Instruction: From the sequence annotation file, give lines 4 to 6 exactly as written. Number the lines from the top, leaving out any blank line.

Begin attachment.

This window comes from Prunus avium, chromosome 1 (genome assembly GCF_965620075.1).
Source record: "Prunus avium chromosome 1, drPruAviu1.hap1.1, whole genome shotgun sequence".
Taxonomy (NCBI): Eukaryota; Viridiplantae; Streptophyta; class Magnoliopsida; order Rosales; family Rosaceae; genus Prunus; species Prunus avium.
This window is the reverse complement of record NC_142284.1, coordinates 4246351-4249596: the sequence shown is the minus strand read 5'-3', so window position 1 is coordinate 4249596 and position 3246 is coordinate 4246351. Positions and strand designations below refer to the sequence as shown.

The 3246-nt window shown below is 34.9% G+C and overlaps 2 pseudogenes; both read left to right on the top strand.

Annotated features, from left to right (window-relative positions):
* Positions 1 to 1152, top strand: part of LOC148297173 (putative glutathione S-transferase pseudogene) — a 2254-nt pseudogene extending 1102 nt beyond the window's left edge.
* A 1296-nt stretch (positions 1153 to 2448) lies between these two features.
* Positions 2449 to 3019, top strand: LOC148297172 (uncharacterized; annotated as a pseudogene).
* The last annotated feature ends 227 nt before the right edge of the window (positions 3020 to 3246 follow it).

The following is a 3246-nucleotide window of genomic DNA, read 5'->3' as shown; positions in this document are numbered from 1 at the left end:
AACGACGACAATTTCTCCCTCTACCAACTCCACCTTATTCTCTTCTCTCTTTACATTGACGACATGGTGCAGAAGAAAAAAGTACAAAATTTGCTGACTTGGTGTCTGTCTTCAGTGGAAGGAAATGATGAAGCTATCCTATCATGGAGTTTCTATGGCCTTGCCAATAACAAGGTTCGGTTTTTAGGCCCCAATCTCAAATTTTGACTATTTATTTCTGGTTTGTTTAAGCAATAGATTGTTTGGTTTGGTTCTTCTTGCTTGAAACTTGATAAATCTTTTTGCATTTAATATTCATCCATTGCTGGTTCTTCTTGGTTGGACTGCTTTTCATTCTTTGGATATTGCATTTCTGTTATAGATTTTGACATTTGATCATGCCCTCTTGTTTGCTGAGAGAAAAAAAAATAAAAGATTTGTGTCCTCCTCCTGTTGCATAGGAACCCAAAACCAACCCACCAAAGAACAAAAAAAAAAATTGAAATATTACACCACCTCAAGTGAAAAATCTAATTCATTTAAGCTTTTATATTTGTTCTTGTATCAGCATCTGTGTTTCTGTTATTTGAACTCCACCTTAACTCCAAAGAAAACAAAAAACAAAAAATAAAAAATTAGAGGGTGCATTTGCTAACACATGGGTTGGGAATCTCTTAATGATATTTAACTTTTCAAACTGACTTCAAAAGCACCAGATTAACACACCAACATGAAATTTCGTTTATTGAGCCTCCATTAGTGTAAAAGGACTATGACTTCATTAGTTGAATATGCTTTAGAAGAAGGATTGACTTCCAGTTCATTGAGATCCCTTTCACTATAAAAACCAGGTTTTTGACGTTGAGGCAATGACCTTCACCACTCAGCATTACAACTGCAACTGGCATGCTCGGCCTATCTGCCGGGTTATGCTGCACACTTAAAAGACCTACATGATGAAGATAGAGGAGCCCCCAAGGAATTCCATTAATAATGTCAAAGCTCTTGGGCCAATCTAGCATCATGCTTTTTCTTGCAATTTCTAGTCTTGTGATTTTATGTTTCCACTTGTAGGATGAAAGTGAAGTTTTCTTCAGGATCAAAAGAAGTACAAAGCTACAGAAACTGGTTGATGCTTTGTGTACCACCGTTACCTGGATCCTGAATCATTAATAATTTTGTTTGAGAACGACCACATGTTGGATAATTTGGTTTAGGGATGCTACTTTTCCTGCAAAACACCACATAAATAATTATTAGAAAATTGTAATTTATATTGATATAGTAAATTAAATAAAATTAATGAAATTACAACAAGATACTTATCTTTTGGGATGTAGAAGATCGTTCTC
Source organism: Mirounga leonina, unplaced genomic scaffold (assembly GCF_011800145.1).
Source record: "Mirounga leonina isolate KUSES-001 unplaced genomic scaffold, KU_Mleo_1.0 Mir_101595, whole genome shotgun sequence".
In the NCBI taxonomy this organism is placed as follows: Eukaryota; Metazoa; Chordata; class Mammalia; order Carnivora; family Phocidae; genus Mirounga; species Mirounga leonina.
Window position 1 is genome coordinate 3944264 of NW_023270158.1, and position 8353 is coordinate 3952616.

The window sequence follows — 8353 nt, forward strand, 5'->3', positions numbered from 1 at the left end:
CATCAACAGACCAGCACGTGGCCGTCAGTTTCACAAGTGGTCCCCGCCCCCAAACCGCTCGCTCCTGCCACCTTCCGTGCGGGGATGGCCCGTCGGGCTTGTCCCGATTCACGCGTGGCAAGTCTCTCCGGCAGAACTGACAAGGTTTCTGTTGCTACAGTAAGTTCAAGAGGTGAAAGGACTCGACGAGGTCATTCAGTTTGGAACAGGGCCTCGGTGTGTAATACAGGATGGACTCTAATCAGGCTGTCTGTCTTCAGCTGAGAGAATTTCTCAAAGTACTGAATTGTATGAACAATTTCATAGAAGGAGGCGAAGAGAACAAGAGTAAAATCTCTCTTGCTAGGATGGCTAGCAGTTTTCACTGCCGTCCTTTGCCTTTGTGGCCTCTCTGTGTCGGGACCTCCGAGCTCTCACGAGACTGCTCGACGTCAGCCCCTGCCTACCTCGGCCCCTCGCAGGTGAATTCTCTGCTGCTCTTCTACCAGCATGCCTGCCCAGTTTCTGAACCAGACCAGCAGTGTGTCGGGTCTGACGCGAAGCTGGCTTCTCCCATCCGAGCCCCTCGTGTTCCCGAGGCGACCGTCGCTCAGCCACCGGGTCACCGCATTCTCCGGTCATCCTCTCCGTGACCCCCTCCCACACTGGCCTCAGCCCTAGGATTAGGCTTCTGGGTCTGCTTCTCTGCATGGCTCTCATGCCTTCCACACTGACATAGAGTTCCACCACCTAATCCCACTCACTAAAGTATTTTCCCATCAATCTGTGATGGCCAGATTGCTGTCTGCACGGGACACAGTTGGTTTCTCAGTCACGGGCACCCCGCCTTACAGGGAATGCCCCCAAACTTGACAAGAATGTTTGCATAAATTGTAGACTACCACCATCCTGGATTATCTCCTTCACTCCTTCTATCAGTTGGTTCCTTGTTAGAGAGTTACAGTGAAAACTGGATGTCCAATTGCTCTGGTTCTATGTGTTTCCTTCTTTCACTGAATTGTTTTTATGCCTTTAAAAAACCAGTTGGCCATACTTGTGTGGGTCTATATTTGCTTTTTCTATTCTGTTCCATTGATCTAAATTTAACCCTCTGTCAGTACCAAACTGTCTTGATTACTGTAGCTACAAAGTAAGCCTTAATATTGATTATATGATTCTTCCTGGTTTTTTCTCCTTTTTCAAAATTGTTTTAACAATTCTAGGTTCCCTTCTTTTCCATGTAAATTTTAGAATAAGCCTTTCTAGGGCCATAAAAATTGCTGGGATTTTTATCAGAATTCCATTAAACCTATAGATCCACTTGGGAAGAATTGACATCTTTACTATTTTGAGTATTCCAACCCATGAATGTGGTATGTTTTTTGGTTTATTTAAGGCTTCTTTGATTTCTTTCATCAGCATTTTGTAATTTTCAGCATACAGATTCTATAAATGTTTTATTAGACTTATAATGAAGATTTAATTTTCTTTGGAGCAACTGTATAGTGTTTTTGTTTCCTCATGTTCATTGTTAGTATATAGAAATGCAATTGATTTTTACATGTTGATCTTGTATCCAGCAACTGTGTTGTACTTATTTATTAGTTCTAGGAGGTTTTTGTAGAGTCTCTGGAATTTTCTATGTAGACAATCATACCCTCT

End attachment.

This window is the reverse complement of record NC_142284.1, coordinates 4246351-4249596: the sequence shown is the minus strand read 5'-3', so window position 1 is coordinate 4249596 and position 3246 is coordinate 4246351. Positions and strand designations below refer to the sequence as shown.

The 3246-nt window shown below is 34.9% G+C and overlaps 2 pseudogenes; both read left to right on the top strand.

Annotated features, from left to right (window-relative positions):